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Defund-the-Police Advocate Rep. Ilhan Omar Blames Minneapolis PD For Crime Surge

Minneapolis, MN – U.S. Representative Ilhan Omar (D-Minnesota) told a Minneapolis town hall meeting on Saturday night that the skyrocketing violent crime in the city should be blamed on the Minneapolis police.

The meeting was held on Oct. 23 at Omar’s alma mater, Edison High School, the Minneapolis Star Tribune reported.

She reiterated her support for a Minneapolis City Charter amendment that advocates of abolishing the Minneapolis police want to see put on the November ballot.

The proposed wording of the language to be put on the ballot is currently under review by the Minnesota Supreme Court after a lower-court ruled it wasn’t clear enough.

“When you have a system that refuses to work for the people it’s supposed to serve, you have to go back to the drawing board,” Omar told the town hall participants. “At some point, you’ve got to walk away.”

Then she placed the blame for the continued surge in violent crime in the city squarely on the police.

“What we must also recognize is that the reduction in policing currently in our city, and the lawlessness that is happening is due to two things,” Omar told the audience.

“One, the police have chosen to not fulfill their oath of office and to provide the public safety they are owed to the citizens they serve, right? It’s documented,” she said. “But even before that, it was documented. The Minneapolis Police Department is the most dysfunctional police department, in our state and probably in the country.”

“The second part is that there has to be accountability,” Omar continued. “And someone that is actually taking responsibility for what the police does and doesn’t do. And that doesn’t exist in this moment.”

“And I do believe that the current charter that we have, that’s tied the hands of those who want to have that accountability, because we are mandated to have a specific amount of policing, we are mandated to, you know, have the kind of these union contracts that we have right now. I don’t know any other big city in the state of Minnesota that has the charter that we have, it just doesn’t exist,” she claimed.

Minneapolis has been plagued by skyrocketing violent crime since before George Floyd died in the custody of the Minneapolis police on May 25, 2020.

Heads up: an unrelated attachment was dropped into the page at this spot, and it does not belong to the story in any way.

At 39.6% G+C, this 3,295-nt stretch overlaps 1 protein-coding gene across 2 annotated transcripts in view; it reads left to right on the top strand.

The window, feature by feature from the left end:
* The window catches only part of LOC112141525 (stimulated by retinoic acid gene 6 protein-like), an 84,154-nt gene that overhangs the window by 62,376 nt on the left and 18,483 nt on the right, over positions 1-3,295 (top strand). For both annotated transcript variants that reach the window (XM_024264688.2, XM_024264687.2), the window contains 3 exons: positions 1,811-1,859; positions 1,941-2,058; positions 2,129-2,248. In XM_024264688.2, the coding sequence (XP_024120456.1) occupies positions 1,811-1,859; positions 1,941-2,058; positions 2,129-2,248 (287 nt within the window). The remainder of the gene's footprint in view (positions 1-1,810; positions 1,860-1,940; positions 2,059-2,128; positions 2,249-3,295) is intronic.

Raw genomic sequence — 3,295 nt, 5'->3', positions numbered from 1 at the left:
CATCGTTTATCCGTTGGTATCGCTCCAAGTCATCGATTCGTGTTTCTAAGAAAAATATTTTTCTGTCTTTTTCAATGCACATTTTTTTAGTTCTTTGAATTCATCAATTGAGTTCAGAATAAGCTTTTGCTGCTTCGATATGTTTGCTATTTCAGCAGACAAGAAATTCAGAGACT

The understaffing issues became dramatically worse after 20 percent of the department took leave in the wake of the riots following Floyd’s death.

Record numbers of officers have retired, taken medical leave, or just quit since the city council turned its back on them and voted to abolish the police department in June of 2020.

The lack of police patrolling the streets became so problematic that the city had to hire officers from other jurisdictions to help, but at the same time, advocates of defunding the police continued to move ahead with the amendment to the city charter that would allow the city council to do away with the Minneapolis Police Department.

On Oct. 22, Minneapolis police issued a crime alert to residents of the city warning that multiple rideshare drivers had been assaulted and robbed at gunpoint, WCCO reported.

In several of the incidents, Uber or Lyft drivers were asked to wait a few minutes for their passengers.

While they were waiting, a group of armed people surrounded or blocked the driver’s vehicle and then robbed them at gunpoint, WCCO reported.

Some of the drivers were assaulted and pistol-whipped, according to police.

The warning was sent out to rideshare drivers and the general public, WCCO reported.

Written by
Sandy Malone

Managing Editor - Twitter/@SandyMalone_ - Prior to joining The Police Tribune, Sandy wrote the Politics.Net column for the Wall Street Journal and was managing editor of Campaigns & Elections magazine. More recently, she was an internationally-syndicated columnist for Conde Nast (BRIDES), The Huffington Post, and Monsters and Critics. Sandy is married to a retired police captain and former SWAT commander.

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Written by Sandy Malone

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